Maximize web conversion

Maximize web conversion from existing and organic web traffic in 2021 [Part 2]

Part 1 of this piece focused on changing market dynamics. We looked at the steps marketing teams need to take to enable web visitors to convert and how to scale that effectively. Here in part 2, we’ll cover more specific conversion rate optimization strategies you can deploy to make it much easier (and therefore more likely) for customers to convert.   

As a brief reminder of the context of this conversation, COVID-19 has meant a significant change in B2B and B2C consumer behaviour. Most buyer’s time is now being spent at home on the internet.  Countries with a lockdown have experienced a minimum increase of 30% web traffic.  

GatedContent.com spoke at B2B Marketing Virtual Expo on the subject, 2020: The Year Web Conversion Became Business Critical. We led with advice about how to make the most of this year’s surge in web traffic, in the face of dropping direct response conversions and a lack of opportunity for face to face selling.

Conversion rate optimization (CRO) is all about improving the user experience, boosting your commercial position is somewhat secondary.  You need to make changes based on improving a prospect’s user journey and reduce friction as much as possible, which will impact their feeling towards your brand and increase the likelihood of conversion. 

Step 1 - The 3 critical ways to approach CRO strategy

Take a robust approach to split testing

Just like with a media campaign, you would test calls to action, creative and copy.  This should be the same approach with form strategy.  In reality however, people create a form once because it matches their data requirements of what a lead looks like, and then they put it on the website and forget about it.  Because it’s so difficult to go through the process of remapping fields and redeploying every time you want to make a change, people don’t do that so forms stay static which is a huge missed opportunity. Split testing form messaging, length of field and specific questions will allow you to determine which factors affect conversion the most for your audience.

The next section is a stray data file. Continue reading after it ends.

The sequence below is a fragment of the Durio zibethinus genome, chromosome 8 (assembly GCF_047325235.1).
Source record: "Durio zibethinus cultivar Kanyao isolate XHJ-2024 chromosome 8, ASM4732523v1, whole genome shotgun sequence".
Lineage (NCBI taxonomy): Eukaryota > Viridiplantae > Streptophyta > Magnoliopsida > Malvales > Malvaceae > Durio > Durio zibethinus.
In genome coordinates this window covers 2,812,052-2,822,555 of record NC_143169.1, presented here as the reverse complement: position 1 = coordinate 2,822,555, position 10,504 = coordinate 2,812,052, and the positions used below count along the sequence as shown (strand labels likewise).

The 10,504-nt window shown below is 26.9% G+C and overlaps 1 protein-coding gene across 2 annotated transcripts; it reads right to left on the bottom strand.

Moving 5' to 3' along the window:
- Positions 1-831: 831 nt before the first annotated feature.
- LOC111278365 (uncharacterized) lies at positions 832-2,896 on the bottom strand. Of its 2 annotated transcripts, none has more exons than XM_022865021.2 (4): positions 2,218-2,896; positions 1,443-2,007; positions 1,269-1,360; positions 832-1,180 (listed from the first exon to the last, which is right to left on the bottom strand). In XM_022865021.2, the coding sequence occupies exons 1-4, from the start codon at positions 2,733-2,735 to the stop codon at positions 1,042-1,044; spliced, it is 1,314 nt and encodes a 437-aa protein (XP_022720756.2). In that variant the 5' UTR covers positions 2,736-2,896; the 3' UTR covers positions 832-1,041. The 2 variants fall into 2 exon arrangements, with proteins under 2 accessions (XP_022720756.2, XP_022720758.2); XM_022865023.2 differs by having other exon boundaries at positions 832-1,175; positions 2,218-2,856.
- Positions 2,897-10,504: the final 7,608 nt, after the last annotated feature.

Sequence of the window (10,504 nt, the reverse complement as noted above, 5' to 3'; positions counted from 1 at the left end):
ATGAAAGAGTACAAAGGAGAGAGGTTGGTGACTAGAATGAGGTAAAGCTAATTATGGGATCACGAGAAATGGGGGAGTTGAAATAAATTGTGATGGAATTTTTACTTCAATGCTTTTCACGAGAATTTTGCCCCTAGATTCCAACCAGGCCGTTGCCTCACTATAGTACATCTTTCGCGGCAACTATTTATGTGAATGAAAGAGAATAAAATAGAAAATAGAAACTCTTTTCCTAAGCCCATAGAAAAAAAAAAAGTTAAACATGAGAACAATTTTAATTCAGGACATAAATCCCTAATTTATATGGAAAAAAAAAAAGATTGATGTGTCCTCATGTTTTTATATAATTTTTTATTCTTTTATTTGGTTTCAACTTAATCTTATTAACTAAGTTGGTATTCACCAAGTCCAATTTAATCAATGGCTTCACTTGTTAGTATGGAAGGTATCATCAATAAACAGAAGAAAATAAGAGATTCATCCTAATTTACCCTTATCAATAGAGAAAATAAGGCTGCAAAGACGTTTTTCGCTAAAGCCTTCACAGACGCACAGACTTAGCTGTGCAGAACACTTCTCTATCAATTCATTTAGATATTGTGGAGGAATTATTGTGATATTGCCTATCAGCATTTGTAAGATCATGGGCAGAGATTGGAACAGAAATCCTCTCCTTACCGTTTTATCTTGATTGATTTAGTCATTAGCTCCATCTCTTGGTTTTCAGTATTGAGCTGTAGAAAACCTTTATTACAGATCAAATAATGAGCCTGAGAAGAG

Form simplification

  • Gating levels – One area that’s vital to test on forms for web conversion is different gating levels.  Asking the question, what is the data requirement to call a conversion a lead, then working back from there will help.  For example, should you ask for first and surname, or just first to make it simpler?  Is it a lead requirement for sales that you need a phone number or could that come later down the line?

     

    The question is, at this stage of a buyer journey, would it be better to significantly increase the number of conversions by reducing the amount of form fields required, with a view to subsequently converting at a higher rate through nurturing via email, retargeting or progressive profiling?
  • Modal vs. inline – Should the form be modal, where it’s a button on a landing page then a form pops up?  Or should it be inline where you show all the fields on the page?  Should you look at different buttons and anchor tests that lead to forms.  There are a number of options here that could significantly impact your results so thorough split testing is imperative.  

  • Progressive profiling – Progressive profiling helps build a picture overtime.  The more information gathered indicates increasing buyer intent and enables organizations to build a more accurate picture of the prospect through tracking of multiple web sessions, page visits and content consumption.  This means you’re able to better target that individual overtime with increasingly relevant content and offers, giving a far greater chance of a sales conversion.  

  • Multi-step – multi step forms reduce friction on an individual form by showing less fields at a time and indicating the progress through the form to the user.  This approach results in a more informed user journey with fewer fields to fill out per page, reducing overwhelm and where the time it’s going to take is explicitly indicated making it more likely the conversion will be seen through to completion. 

  • Pre-population – Filling out information in advance or narrowing a list of options as you type are both tactics that can really help the prospect move towards a form conversion.  

     

    • Pre-population are automatically fills out pre-defined fields based on information already held on that prospect, helping the user avoid having to retype in information when you’ve already got it.
    • Typeahead narrows down a list of options as the prospect types.  Using this tactic improves the user experience by supplying a list of possible choices based on the text they’ve entered while filling a form or searching something — similar to the Google Search bar.